A study by the Kaiser Family Foundation suggests that health care reform could be a bargain for states, bringing in billions of dollars in new federal funding to help cover people who cannot afford health insurance.
In addition to setting new rules for buying and selling private insurance, the Patient Protection and Affordable Care Act, signed by President Barack Obama in March, will make Medicaid available to childless adults and people with incomes up to 33 percent above the federal poverty line.
Critics are saying the “bargain” price is too high for some cash-strapped states. Under the study’s low participation scenario, Florida’s Medicaid spending would increase nearly two percent, or just over $1.2 billion a year. Those cost increases are part of the basis of the lawsuit filed by state Attorney General Bill McCollum challenging the constitutionality of health care reform (the full text of McCollum’s original filing is available below).
In a briefing on the study’s findings, Alan Weil, executive director of the National Academy for State Health Policy, likens the Medicaid expansions to a pair of $200 shoes on sale for $20.
“If you look in your wallet and you have a 10 and a couple of ones and you’ve got some change in the bottom of your pocket and you’re not sure you can come up with the $20, it doesn’t really matter what a good deal it is,” he says.
McCollum’s suit claims, in part, that the health reform act “requires that Florida vastly broaden its Medicaid eligibility standards to accommodate upwards of 50 percent more enrollees” and “requires Florida to spend billions of additional dollars” to pay for the additional Medicaid recipients and administrative costs associated with the act.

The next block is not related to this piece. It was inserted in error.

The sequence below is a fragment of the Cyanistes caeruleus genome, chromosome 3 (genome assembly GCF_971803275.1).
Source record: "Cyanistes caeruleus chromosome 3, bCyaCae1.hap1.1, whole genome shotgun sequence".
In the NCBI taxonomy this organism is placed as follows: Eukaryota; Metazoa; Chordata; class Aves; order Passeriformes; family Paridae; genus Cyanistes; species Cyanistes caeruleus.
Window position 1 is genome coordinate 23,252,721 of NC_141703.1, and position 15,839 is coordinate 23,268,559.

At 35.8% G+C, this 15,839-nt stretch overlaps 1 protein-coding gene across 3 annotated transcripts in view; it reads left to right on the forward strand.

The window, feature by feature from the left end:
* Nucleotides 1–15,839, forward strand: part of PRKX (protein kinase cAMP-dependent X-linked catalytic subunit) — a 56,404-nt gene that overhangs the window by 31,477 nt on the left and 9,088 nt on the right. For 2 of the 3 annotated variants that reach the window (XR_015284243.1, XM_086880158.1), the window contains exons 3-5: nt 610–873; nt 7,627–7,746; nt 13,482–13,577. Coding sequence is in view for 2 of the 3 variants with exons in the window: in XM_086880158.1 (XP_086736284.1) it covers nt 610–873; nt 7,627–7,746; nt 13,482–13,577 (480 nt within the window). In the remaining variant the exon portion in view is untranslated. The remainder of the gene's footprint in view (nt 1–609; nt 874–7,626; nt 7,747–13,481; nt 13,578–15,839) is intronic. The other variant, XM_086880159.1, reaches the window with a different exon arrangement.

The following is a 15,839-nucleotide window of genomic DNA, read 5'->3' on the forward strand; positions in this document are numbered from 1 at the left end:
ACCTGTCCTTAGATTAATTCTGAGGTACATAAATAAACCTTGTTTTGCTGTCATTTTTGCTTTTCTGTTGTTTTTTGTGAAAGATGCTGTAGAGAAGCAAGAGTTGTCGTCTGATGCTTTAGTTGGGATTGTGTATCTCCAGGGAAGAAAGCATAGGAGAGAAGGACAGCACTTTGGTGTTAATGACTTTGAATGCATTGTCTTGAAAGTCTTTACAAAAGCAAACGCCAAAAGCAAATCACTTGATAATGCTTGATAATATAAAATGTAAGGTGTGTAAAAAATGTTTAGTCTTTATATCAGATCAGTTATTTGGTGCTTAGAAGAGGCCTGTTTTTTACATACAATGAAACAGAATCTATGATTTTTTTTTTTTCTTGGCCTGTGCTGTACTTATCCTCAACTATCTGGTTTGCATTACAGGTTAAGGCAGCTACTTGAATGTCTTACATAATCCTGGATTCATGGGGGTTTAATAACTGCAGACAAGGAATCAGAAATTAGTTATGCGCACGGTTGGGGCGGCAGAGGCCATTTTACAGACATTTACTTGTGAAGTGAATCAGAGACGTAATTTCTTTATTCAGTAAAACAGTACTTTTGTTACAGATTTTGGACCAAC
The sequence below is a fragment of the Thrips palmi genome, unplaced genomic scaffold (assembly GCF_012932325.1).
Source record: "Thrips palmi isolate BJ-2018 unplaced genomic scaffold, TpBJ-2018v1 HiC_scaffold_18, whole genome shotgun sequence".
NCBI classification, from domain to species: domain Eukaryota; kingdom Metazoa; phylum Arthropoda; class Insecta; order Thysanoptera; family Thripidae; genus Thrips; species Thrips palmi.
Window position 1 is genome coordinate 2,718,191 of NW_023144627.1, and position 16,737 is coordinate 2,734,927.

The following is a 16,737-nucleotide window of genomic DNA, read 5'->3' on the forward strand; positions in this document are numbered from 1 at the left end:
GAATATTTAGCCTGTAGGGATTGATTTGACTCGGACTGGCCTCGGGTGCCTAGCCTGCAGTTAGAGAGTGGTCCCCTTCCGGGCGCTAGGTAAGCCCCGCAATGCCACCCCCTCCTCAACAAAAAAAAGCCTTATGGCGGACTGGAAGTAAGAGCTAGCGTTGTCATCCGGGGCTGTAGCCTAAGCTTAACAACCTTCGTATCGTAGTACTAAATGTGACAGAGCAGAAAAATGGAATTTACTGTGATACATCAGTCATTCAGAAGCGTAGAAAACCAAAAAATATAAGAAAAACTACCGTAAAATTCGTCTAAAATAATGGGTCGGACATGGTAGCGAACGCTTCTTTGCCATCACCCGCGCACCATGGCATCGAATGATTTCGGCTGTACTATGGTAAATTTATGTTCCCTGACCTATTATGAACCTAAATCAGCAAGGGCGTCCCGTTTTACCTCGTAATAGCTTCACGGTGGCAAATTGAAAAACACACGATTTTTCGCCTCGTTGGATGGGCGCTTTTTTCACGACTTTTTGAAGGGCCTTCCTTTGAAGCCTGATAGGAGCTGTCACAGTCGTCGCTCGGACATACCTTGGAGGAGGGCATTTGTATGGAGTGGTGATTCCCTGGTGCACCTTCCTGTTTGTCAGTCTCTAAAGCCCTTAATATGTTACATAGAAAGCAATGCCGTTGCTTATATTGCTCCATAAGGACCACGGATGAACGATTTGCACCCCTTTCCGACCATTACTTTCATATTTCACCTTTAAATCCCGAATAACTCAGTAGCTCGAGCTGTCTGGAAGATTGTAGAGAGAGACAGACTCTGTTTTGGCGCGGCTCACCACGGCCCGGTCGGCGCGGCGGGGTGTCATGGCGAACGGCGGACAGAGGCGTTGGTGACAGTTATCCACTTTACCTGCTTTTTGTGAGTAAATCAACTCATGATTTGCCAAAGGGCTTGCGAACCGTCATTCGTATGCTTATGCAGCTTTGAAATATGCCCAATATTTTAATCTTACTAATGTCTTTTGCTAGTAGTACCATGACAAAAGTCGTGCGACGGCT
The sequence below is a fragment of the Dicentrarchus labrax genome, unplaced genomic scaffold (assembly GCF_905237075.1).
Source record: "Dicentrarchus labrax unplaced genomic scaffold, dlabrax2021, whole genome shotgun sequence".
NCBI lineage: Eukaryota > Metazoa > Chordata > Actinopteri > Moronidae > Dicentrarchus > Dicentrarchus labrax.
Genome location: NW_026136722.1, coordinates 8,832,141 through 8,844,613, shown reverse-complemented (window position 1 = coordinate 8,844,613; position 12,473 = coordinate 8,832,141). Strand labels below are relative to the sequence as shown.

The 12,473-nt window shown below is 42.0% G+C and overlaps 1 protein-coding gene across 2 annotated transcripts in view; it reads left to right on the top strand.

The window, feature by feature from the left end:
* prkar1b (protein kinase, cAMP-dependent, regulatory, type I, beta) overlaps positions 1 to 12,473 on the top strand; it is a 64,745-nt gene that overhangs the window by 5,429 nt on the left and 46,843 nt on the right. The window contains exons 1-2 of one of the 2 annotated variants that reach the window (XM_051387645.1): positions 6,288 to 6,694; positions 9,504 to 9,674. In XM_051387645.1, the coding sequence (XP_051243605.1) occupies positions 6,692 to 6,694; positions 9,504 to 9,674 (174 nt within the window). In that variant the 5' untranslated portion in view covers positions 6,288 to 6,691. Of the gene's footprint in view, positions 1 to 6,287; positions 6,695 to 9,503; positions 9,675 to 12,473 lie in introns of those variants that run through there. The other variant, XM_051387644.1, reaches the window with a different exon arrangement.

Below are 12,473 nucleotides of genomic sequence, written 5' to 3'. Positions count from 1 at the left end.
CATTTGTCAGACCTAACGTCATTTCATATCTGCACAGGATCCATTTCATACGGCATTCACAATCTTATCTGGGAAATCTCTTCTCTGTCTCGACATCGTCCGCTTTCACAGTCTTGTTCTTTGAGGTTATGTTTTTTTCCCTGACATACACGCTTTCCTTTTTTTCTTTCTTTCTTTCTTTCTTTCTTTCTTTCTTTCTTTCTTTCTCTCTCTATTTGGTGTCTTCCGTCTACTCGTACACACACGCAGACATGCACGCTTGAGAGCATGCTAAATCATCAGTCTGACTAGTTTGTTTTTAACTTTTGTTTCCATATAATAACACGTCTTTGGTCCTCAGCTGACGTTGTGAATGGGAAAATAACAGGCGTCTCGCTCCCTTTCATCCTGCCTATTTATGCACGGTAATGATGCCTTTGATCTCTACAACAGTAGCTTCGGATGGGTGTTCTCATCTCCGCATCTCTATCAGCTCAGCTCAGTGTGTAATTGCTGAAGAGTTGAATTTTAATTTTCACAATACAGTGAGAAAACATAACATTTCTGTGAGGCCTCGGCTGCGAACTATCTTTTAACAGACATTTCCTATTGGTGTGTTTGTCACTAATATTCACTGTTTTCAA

The suit complains:
This onerous encroachment occurs at a time when Florida faces having to make severe budget cuts to offset shortfalls in its already-strained budget, which the state constitution requires to be balanced each fiscal year (unlike the federal budget), and at a time when Florida’s Medicaid program already consumes more than a quarter of the State’s financial outlays.
The federal government will cover a larger portion of costs for people who become eligible for Medicaid under the new rules than it does under the current system, but some states will benefit more than others, the study shows. On average, states will kick in just under 5 percent of the costs of the Medicaid expansion, and the federal government will contribute the rest, under the study’s low participation scenario.
Under the same scenario, Florida will have to contribute slightly more than the national average — closer to 6 percent. In exchange, the study predicts a 44 percent decrease in the number of uninsured Floridians.
The numbers cover the years between 2014 and 2019, and are based on various assumptions and projections. In general, they probably underestimate the benefits to states, according to John Holahan director of the Health Policy Research Center at the Urban Institute, which contributed to the study, which can be read or downloaded in its entirety here:
Read or download McCollum’s original court filing in full:
[Pic via commons.wikimedia.org]